Hey Jeff, it’s great to hear from you! Thank you for your input and concern. The article says repeatedly that I’m addressing differences on the conservative side of things, among those who love the Lord, and are looking to and trusting in the Holy Spirit to lead. It is a matter of the Holy Spirit’s preference, not an individual’s preference. Those who want to do their own thing will do it anyway. I realize that there are some who have reacted to the “emperor” of their group who lords over others—in the name of God, and have overreacted and become… Read more »
My business is to travel and help churches design and install audiovisual systems. In that way, I feel that I have experienced what you describe in your article. Many good churches will vary in their styles of music, but are holding strongly to the fundamentals of the faith. At first, I was unsure of how to react to this, but, like you, I have come to a similar conclusion. Thank you so much for writing this article, as it has voiced what I have been thinking for several years. Sadly, I do see some churches have separated from other good… Read more »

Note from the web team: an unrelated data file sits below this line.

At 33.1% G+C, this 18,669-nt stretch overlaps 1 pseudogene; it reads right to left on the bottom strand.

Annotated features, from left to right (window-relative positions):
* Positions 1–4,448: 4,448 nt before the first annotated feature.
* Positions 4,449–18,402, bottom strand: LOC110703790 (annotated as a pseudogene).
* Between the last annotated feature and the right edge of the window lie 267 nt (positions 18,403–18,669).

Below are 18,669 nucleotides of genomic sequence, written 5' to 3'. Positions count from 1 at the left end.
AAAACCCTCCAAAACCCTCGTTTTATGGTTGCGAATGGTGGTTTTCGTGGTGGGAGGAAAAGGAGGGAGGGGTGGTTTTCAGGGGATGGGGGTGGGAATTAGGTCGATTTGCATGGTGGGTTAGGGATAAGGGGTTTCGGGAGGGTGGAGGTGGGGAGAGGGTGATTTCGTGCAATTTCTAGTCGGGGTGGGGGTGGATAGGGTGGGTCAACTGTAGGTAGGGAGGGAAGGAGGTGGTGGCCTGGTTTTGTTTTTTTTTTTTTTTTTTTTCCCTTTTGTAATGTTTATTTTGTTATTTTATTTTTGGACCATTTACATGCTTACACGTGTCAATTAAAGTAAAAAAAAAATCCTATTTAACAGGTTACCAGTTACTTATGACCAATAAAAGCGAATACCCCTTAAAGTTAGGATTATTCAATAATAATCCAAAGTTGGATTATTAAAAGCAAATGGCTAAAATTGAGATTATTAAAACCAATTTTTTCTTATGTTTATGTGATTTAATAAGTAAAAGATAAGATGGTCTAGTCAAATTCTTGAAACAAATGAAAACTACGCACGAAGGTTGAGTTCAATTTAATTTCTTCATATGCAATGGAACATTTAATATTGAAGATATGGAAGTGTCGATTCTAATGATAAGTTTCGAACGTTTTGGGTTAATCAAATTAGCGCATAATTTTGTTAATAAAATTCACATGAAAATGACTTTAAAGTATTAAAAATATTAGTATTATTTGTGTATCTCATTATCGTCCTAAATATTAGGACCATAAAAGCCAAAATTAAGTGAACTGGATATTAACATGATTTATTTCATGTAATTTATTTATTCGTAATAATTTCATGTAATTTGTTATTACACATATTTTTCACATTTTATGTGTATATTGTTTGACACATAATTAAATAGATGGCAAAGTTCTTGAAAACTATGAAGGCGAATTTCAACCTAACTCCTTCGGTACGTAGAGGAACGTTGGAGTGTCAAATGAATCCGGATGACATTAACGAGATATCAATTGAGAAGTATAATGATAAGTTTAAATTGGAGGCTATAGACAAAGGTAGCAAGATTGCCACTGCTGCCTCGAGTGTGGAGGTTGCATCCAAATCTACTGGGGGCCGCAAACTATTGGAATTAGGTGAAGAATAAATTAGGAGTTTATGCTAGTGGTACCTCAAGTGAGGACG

Thanks Timothy, for this perspective. Well said!
I’ve noticed something about this thread…the arguments against John’s article contain either objective logical fallacies (e.g., I’ve seen at least ‘slippery slope,’ straw man,’ ‘false dilemma,’ & ‘tu quoque’ here), carnal tone, or both. If something cannot be reasonably (logically), civilly refuted, then perhaps it should not be refuted at all.
“God has not given us a spirit of fear, but of power, and of love, and of a sound mind.” (2 Timothy 1:7). When God leads us to Spirit-led convictions, it will be characterized by a “sound mind” (not illogical thinking) and “love” (not carnality). In addition – and this is very important – it will not be characterized by fear. Much of the discussion on music is governed by fear – fear of what will happen if we preach principle and allow the Holy Spirit to direct His people; fear of what will happen if we don’t legislate a… Read more »
Excellent insight! So important. Thanks Chris.
Thank you for this balanced approach. I am both comforted and convicted at the same time.